Grantor Retained Annuity Trusts "GRAT"- An Estate Planning Golden Opportunity - for NYSBA'S Elder Law Attorney - MSEK

by Meyer, Suozzi, English & Klein, P.C.


An Estate Planning Golden Opportunity

October 1, 2010

Publication Source: New York State Bar Association Elder Law Attorney

Written By: Patricia Galteri, Nathaniel L. Corwin and Carmela T. Montesano

For the first time since its original enactment in 1916 there is, at least as of the date of this writing, no Federal estate tax. Pursuant to the provisions of EGTRRA, adopted in 2001, the tax has been repealed for a one year period commencing January 1, 2010.1 In light of current economic conditions and the growing Federal budget deficit, permanent repeal of the Federal estate tax is unlikely and the tax will, if not addressed by the President and Congress this year, return with a vengeance on January 1, 2011 with a $1 million exemption amount and graduated rates topping out at 55%. The Federal gift tax, however, remains in place for 2010 with a $1 million exemption amount and graduated rates maxing out at 35%, the lowest gift tax rate in many years. As of January 1, 2011, the top gift tax rate is scheduled to rise to 55%.

“In light of current economic conditions and the growing Federal budget deficit, permanent repeal of the Federal estate tax is unlikely and the tax will, if not addressed by the President and Congress this year, return with a vengeance on January 1, 2011…”

This article addresses one of several estate planning vehicles appropriate for the current low interest rate environment: the inter vivos trust commonly known as a “grantor retained annuity trust” (“GRAT”). Use of a GRAT is specifically authorized under the Internal Revenue Code and the regulations thereunder. 2 Despite the current legislative uncertainty, GRATs continue to provide a golden opportunity for taxpayers to transfer wealth to their beneficiaries with potentially minimal transfer tax consequences and should be considered by taxpayers as a potential part of their estate plans.

A. What Is a GRAT?

A GRAT is a trust to which a taxpayer irrevocably transfers assets in exchange for an annuity payable to the taxpayer for a fixed term of years selected by the taxpayer (“Fixed Term”). The annuity payments received by the taxpayer may be expressed either as a specific dollar amount or as a percentage of the initial fair market value of the trust. If the taxpayer survives the Fixed Term, any remaining trust assets will pass to the taxpayer’s selected beneficiaries free of gift tax. The taxpayer receives back through the annuity payments the initial property he or she transferred to the GRAT and thus retains control and enjoyment of the assets. The transfer of property to a GRAT is a taxable transfer for gift tax purposes. The value of the gift is equal to the fair market value of the property transferred to the GRAT minus the value of the annuity retained by the taxpayer. To value the annuity interest, the IRS uses the interest rate determined under §7520 of the Internal Revenue Code in effect for the month of the transfer of the property to the GRAT.3 The §7520 rate for July 2010 is 2.8%, historically a very low rate. The IRS assumes the assets in the GRAT will grow at a rate equal to the §7520 rate. The §7520 rate is known as the “hurdle rate” because the assets contributed to the GRAT must appreciate in value above that key rate to pass wealth to the taxpayer’s selected beneficiaries. As of this writing, a GRAT may be structured so that the value of the annuity interest equals the original contribution, thereby causing the value of the gift to be minimal (if not zero) with no gift tax due on the transfer to the GRAT. Such a GRAT is often referred to as a “zeroed-out GRAT.”4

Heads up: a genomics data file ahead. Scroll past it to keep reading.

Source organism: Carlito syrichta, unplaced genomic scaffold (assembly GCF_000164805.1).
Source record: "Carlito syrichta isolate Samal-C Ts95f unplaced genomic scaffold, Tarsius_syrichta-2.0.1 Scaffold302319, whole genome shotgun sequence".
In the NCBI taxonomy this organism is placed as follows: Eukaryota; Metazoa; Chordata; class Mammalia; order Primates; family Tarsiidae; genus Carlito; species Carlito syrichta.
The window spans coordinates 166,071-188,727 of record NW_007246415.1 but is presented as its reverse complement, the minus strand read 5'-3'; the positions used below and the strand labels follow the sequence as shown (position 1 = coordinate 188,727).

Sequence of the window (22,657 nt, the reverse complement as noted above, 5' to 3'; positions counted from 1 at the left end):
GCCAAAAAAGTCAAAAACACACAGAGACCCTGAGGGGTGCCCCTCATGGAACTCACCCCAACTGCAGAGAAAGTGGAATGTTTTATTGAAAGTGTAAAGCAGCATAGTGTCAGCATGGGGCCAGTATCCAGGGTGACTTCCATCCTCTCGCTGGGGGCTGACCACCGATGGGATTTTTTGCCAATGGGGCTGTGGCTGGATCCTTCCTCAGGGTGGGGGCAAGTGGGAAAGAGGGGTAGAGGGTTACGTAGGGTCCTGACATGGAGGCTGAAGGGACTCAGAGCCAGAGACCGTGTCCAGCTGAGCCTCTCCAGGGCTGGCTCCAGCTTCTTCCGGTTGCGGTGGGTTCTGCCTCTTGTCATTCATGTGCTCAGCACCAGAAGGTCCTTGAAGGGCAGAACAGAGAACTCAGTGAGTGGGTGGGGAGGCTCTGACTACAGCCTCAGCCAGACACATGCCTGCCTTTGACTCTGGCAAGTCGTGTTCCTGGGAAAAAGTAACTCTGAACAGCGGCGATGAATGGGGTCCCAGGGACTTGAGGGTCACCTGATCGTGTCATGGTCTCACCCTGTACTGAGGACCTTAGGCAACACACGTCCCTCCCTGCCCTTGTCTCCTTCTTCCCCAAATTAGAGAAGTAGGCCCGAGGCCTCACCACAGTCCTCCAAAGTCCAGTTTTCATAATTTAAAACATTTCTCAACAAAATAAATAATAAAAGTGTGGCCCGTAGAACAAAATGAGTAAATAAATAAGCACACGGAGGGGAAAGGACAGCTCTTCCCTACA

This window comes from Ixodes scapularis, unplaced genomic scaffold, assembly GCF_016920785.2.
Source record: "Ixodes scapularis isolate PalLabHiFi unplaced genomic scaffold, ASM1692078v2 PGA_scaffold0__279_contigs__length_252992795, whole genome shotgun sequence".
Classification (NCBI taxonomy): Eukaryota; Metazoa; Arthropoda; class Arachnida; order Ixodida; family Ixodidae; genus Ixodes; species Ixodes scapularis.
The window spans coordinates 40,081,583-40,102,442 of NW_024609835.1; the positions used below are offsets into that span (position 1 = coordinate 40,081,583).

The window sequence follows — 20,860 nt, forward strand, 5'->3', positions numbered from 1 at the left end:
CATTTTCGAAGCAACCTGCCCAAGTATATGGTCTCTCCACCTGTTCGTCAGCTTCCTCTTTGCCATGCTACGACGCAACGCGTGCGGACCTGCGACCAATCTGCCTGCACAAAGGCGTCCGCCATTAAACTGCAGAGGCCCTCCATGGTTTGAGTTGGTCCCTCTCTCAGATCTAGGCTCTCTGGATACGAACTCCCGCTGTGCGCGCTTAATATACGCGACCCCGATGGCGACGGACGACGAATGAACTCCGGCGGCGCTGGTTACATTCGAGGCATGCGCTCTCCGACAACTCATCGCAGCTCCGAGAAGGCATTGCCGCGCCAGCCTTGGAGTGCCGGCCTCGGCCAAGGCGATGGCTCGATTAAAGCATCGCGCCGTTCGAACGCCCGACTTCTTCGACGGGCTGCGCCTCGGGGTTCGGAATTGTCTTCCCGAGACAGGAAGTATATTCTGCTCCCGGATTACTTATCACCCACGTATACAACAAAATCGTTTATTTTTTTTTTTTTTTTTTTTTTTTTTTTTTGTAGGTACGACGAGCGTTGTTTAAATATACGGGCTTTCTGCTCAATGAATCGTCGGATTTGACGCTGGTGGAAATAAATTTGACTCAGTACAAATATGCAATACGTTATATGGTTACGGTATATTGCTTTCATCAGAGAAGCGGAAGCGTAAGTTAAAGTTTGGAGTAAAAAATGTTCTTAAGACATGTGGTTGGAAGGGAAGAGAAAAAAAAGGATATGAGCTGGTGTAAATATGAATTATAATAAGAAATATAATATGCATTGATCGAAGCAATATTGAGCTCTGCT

B. Objectives

The primary objective of a GRAT is to transfer to the taxpayer’s beneficiaries any appreciation in the GRAT property over the applicable §7520 interest rate, with minimal or no gift tax cost. In a near zero GRAT, if the property grows faster than the applicable §7520 interest rate (2.8% in July 2010), any appreciation in the GRAT assets over the applicable §7520 interest rate passes to the taxpayer’s beneficiaries gift tax free, provided the taxpayer survives the Fixed Term of the GRAT. With applicable interest rates near historic lows, the chances of a successful GRAT are substantially increased.

C. Estate Tax Consequences

If the taxpayer does not survive the Fixed Term, the property transferred to the GRAT is includible in the taxpayer’s gross estate, which is the same result as if the property had not been transferred to the GRAT. Accordingly, other than legal, accounting and possibly appraisal costs, there is essentially no estate planning risk, as a taxpayer who does not survive the Fixed Term is in the same position as if he or she had not created the GRAT. If the taxpayer does survive the Fixed Term, any appreciation in the GRAT property over the hurdle rate is removed from the taxpayer’s gross estate. A GRAT can thus...

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DISCLAIMER: Because of the generality of this update, the information provided herein may not be applicable in all situations and should not be acted upon without specific legal advice based on particular situations.

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